Some students who went down to the White House question the repercussions the celebrations will have and worry that they will encourage extremist groups to lash out as a means of proving that they were not defeated by bin Laden’s demise.  While one beaming student kept repeating, “we got him,” even through champagne toasts at the packed Old Ebbitt Grill, he acknowledged that the war was far from over and that extremism will not disappear as a result of bin Laden’s death.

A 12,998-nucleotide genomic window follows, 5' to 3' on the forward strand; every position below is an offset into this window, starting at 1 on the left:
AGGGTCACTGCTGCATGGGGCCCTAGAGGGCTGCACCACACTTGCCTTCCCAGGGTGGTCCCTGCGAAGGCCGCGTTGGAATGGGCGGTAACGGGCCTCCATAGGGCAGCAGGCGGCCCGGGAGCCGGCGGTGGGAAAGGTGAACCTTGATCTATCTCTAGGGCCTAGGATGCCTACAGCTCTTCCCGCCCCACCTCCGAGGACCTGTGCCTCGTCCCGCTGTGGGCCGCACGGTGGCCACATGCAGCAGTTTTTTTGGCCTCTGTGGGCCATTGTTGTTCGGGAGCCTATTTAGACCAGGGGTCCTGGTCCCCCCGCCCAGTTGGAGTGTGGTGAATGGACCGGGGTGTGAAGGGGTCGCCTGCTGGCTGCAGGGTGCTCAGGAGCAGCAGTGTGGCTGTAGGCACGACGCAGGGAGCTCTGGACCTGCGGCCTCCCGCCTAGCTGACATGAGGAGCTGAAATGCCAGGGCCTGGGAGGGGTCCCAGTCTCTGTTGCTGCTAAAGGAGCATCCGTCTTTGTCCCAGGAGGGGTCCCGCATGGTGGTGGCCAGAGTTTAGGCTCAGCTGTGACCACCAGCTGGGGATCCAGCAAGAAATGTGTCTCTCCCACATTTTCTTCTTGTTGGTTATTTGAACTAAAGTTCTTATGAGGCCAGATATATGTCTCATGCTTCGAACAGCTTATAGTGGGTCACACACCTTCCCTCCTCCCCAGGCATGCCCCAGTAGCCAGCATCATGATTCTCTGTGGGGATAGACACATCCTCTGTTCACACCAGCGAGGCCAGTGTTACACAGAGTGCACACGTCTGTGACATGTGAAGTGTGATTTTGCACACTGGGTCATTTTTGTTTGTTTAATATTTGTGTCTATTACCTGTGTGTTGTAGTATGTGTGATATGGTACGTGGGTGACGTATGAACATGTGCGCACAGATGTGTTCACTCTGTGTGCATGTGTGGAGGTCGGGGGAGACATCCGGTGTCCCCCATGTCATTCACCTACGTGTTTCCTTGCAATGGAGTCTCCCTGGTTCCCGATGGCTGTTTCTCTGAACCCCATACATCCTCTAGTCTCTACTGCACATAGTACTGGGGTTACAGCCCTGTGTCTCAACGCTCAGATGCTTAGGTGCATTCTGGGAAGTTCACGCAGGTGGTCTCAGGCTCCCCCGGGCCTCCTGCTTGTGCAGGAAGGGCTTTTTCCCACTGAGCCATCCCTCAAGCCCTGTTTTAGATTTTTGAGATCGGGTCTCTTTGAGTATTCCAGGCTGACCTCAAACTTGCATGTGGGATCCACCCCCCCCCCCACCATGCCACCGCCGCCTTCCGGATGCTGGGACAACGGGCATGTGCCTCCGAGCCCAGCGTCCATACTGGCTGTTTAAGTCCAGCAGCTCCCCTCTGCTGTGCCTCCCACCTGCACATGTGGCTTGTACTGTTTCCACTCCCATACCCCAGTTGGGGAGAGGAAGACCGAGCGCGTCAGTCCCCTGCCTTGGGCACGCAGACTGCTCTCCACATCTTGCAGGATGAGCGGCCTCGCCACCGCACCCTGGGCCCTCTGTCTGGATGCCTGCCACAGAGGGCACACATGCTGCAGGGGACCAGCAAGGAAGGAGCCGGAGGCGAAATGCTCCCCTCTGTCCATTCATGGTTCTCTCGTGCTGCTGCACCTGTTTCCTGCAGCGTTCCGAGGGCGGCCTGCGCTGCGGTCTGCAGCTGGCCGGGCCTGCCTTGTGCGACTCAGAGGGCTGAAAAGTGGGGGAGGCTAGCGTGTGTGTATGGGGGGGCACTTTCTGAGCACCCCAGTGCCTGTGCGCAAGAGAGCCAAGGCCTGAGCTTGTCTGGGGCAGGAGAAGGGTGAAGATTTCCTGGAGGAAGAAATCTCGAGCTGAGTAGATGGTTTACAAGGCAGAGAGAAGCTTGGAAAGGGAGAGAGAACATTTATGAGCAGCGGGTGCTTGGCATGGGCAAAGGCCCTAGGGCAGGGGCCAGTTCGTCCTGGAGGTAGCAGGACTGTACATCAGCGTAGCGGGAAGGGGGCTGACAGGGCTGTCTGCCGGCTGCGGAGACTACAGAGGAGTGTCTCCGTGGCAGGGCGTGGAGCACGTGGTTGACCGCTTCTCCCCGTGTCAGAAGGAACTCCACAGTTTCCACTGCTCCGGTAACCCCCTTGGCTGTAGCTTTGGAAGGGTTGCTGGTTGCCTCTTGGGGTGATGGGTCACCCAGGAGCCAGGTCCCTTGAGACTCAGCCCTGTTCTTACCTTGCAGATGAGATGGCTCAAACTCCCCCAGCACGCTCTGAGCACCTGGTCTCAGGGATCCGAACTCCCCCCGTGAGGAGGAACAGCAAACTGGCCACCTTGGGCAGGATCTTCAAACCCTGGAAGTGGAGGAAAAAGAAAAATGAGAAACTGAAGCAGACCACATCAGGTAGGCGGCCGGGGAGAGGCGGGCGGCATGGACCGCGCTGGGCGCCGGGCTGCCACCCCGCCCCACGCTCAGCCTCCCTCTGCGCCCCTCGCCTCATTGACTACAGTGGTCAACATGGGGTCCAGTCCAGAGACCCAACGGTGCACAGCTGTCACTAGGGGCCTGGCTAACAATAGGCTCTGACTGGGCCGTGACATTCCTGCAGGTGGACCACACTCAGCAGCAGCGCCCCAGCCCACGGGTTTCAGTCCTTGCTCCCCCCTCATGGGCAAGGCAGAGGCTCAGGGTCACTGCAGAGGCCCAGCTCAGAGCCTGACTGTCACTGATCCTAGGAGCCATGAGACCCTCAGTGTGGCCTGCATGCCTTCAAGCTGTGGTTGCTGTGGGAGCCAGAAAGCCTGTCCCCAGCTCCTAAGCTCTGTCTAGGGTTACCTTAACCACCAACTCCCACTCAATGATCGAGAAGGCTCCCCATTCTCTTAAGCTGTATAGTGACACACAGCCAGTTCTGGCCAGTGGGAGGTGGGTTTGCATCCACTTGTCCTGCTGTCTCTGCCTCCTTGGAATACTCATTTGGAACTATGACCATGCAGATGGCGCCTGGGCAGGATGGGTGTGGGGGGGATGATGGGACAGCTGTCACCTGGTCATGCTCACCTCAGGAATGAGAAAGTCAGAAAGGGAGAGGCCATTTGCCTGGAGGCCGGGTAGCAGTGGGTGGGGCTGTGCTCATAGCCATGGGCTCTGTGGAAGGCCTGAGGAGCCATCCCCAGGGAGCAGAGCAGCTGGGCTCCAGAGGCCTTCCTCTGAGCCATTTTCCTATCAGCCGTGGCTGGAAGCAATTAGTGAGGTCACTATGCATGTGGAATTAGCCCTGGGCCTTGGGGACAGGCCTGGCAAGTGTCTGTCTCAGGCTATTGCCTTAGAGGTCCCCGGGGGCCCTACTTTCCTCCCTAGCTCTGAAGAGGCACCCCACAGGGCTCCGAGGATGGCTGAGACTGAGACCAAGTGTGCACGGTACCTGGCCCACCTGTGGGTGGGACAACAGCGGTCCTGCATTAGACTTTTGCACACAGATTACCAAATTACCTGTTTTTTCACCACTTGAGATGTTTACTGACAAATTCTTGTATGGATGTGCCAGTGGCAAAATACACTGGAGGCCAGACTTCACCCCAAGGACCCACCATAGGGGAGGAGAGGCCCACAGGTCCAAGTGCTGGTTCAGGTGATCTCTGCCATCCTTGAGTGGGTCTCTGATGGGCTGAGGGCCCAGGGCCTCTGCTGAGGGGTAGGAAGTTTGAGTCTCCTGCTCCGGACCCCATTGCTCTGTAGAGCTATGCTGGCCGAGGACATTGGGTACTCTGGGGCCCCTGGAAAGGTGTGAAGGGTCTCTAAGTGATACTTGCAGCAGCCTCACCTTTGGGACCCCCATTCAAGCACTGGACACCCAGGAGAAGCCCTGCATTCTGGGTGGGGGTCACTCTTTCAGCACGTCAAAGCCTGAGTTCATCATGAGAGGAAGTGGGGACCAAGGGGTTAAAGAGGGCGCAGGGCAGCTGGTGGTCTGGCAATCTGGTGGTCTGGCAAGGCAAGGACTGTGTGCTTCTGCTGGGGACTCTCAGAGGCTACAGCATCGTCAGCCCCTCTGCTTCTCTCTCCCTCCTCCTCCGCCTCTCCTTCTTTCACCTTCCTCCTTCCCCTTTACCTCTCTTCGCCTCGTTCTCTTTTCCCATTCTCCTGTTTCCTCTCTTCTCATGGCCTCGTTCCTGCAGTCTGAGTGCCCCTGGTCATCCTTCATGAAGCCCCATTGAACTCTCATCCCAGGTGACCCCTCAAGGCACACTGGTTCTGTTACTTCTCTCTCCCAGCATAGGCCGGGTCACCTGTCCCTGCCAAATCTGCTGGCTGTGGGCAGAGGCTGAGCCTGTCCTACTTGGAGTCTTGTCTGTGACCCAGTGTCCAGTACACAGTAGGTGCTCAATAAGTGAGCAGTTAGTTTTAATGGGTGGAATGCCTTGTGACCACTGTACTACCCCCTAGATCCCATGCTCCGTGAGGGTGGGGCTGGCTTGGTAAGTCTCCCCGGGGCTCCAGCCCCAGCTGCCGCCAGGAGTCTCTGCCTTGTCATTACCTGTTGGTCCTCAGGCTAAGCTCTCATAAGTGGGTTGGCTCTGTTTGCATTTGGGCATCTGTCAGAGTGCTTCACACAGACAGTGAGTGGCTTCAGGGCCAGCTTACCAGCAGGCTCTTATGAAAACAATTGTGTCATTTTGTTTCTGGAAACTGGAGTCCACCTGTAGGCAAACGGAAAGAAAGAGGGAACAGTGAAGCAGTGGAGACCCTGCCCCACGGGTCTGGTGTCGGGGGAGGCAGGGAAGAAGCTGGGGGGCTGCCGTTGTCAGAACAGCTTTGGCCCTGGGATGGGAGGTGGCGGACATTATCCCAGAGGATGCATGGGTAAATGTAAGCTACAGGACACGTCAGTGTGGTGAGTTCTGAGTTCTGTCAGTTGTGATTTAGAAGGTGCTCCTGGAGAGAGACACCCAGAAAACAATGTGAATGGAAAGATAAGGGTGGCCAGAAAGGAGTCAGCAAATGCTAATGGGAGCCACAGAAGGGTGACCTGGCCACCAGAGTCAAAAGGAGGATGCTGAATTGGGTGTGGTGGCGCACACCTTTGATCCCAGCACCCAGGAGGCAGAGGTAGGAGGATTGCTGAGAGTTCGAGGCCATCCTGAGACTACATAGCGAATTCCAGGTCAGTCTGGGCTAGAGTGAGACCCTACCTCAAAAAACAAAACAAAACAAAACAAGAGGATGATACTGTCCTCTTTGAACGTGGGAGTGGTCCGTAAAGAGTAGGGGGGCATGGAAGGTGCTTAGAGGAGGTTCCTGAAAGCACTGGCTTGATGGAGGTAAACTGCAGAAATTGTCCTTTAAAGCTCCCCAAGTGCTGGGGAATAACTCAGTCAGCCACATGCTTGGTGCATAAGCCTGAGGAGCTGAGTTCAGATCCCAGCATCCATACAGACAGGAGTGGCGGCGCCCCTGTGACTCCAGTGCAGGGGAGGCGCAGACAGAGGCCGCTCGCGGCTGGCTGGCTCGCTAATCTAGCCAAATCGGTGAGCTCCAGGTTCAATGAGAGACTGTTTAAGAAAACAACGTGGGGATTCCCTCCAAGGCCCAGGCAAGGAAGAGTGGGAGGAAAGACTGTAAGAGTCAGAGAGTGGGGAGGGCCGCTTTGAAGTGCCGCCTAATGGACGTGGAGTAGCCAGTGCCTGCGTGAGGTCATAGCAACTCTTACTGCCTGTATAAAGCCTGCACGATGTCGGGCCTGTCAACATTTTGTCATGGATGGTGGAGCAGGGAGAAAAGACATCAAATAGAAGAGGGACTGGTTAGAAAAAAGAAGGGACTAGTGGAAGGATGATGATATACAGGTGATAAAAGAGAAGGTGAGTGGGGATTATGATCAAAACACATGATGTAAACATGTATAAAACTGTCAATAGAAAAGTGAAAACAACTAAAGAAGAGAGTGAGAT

Nathaniel comments, “the organization has definitely suffered a blow, but it remains a dynamic threat, and we will continue to need the assistance of our allies to help mitigate that threat in the region and to promote overall security.” 

Terrorism cannot end with a single death, but Americans across the country, including IWP-ers, recognize the symbolic importance of bin Laden’s demise and the reality that we must remain vigilant.

-By IWP student Amanda Caligiuri

May 1, 2011 Photo by Daniel Sampson

May 1, 2011, Photo by Daniel Sampson

White House, May 1, 2011 Photo by Daniel Sampson

Photos by Daniel Sampson